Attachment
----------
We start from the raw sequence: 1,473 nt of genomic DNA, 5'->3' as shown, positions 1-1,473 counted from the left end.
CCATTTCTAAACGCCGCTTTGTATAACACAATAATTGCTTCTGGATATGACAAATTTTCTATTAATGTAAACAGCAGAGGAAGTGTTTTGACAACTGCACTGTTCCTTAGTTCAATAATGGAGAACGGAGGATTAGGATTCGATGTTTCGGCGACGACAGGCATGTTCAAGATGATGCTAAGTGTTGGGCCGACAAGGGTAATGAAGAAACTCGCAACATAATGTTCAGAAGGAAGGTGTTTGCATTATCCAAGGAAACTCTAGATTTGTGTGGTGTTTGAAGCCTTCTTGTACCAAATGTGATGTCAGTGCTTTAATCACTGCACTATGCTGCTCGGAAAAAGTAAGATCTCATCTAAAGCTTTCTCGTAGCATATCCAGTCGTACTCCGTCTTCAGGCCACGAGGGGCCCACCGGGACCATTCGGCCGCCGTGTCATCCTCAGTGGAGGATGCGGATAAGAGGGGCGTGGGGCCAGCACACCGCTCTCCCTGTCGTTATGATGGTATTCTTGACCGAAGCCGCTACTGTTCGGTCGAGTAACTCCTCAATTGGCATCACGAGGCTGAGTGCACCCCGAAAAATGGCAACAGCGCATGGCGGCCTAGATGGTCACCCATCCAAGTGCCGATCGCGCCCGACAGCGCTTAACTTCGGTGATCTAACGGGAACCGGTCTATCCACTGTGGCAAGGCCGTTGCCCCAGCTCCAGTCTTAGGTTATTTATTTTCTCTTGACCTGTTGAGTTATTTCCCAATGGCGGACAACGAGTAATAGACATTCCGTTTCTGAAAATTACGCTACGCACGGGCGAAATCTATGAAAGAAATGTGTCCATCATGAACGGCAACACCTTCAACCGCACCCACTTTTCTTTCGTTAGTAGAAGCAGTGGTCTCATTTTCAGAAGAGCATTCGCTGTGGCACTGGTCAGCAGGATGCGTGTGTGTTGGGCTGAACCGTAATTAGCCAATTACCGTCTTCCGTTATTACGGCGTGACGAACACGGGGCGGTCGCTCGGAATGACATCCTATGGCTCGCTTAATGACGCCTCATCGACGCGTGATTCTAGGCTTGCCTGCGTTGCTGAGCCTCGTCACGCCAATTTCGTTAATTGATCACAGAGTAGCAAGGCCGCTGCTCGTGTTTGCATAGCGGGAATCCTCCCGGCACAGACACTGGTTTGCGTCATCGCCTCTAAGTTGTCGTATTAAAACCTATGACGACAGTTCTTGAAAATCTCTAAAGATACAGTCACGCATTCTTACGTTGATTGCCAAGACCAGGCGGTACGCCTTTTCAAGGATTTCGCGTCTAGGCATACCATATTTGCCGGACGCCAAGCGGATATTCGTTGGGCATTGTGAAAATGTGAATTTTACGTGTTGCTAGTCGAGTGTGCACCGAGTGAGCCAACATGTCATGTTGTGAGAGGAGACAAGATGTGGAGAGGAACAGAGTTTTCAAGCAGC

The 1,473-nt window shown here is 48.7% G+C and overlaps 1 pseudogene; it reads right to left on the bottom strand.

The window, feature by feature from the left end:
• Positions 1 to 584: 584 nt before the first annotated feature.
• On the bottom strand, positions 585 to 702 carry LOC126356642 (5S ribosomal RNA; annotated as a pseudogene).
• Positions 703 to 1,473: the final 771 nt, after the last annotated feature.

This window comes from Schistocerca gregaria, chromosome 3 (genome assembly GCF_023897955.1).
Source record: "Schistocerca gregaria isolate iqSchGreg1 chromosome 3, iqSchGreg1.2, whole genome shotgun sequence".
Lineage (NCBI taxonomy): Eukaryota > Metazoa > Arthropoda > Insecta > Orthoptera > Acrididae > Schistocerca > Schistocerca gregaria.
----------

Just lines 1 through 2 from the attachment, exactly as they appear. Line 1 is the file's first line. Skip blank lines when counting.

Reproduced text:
We start from the raw sequence: 1,473 nt of genomic DNA, 5'->3' as shown, positions 1-1,473 counted from the left end.
CCATTTCTAAACGCCGCTTTGTATAACACAATAATTGCTTCTGGATATGACAAATTTTCTATTAATGTAAACAGCAGAGGAAGTGTTTTGACAACTGCACTGTTCCTTAGTTCAATAATGGAGAACGGAGGATTAGGATTCGATGTTTCGGCGACGACAGGCATGTTCAAGATGATGCTAAGTGTTGGGCCGACAAGGGTAATGAAGAAACTCGCAACATAATGTTCAGAAGGAAGGTGTTTGCATTATCCAAGGAAACTCTAGATTTGTGTGGTGTTTGAAGCCTTCTTGTACCAAATGTGATGTCAGTGCTTTAATCACTGCACTATGCTGCTCGGAAAAAGTAAGATCTCATCTAAAGCTTTCTCGTAGCATATCCAGTCGTACTCCGTCTTCAGGCCACGAGGGGCCCACCGGGACCATTCGGCCGCCGTGTCATCCTCAGTGGAGGATGCGGATAAGAGGGGCGTGGGGCCAGCACACCGCTCTCCCTGTCGTTATGATGGTATTCTTGACCGAAGCCGCTACTGTTCGGTCGAGTAACTCCTCAATTGGCATCACGAGGCTGAGTGCACCCCGAAAAATGGCAACAGCGCATGGCGGCCTAGATGGTCACCCATCCAAGTGCCGATCGCGCCCGACAGCGCTTAACTTCGGTGATCTAACGGGAACCGGTCTATCCACTGTGGCAAGGCCGTTGCCCCAGCTCCAGTCTTAGGTTATTTATTTTCTCTTGACCTGTTGAGTTATTTCCCAATGGCGGACAACGAGTAATAGACATTCCGTTTCTGAAAATTACGCTACGCACGGGCGAAATCTATGAAAGAAATGTGTCCATCATGAACGGCAACACCTTCAACCGCACCCACTTTTCTTTCGTTAGTAGAAGCAGTGGTCTCATTTTCAGAAGAGCATTCGCTGTGGCACTGGTCAGCAGGATGCGTGTGTGTTGGGCTGAACCGTAATTAGCCAATTACCGTCTTCCGTTATTACGGCGTGACGAACACGGGGCGGTCGCTCGGAATGACATCCTATGGCTCGCTTAATGACGCCTCATCGACGCGTGATTCTAGGCTTGCCTGCGTTGCTGAGCCTCGTCACGCCAATTTCGTTAATTGATCACAGAGTAGCAAGGCCGCTGCTCGTGTTTGCATAGCGGGAATCCTCCCGGCACAGACACTGGTTTGCGTCATCGCCTCTAAGTTGTCGTATTAAAACCTATGACGACAGTTCTTGAAAATCTCTAAAGATACAGTCACGCATTCTTACGTTGATTGCCAAGACCAGGCGGTACGCCTTTTCAAGGATTTCGCGTCTAGGCATACCATATTTGCCGGACGCCAAGCGGATATTCGTTGGGCATTGTGAAAATGTGAATTTTACGTGTTGCTAGTCGAGTGTGCACCGAGTGAGCCAACATGTCATGTTGTGAGAGGAGACAAGATGTGGAGAGGAACAGAGTTTTCAAGCAGC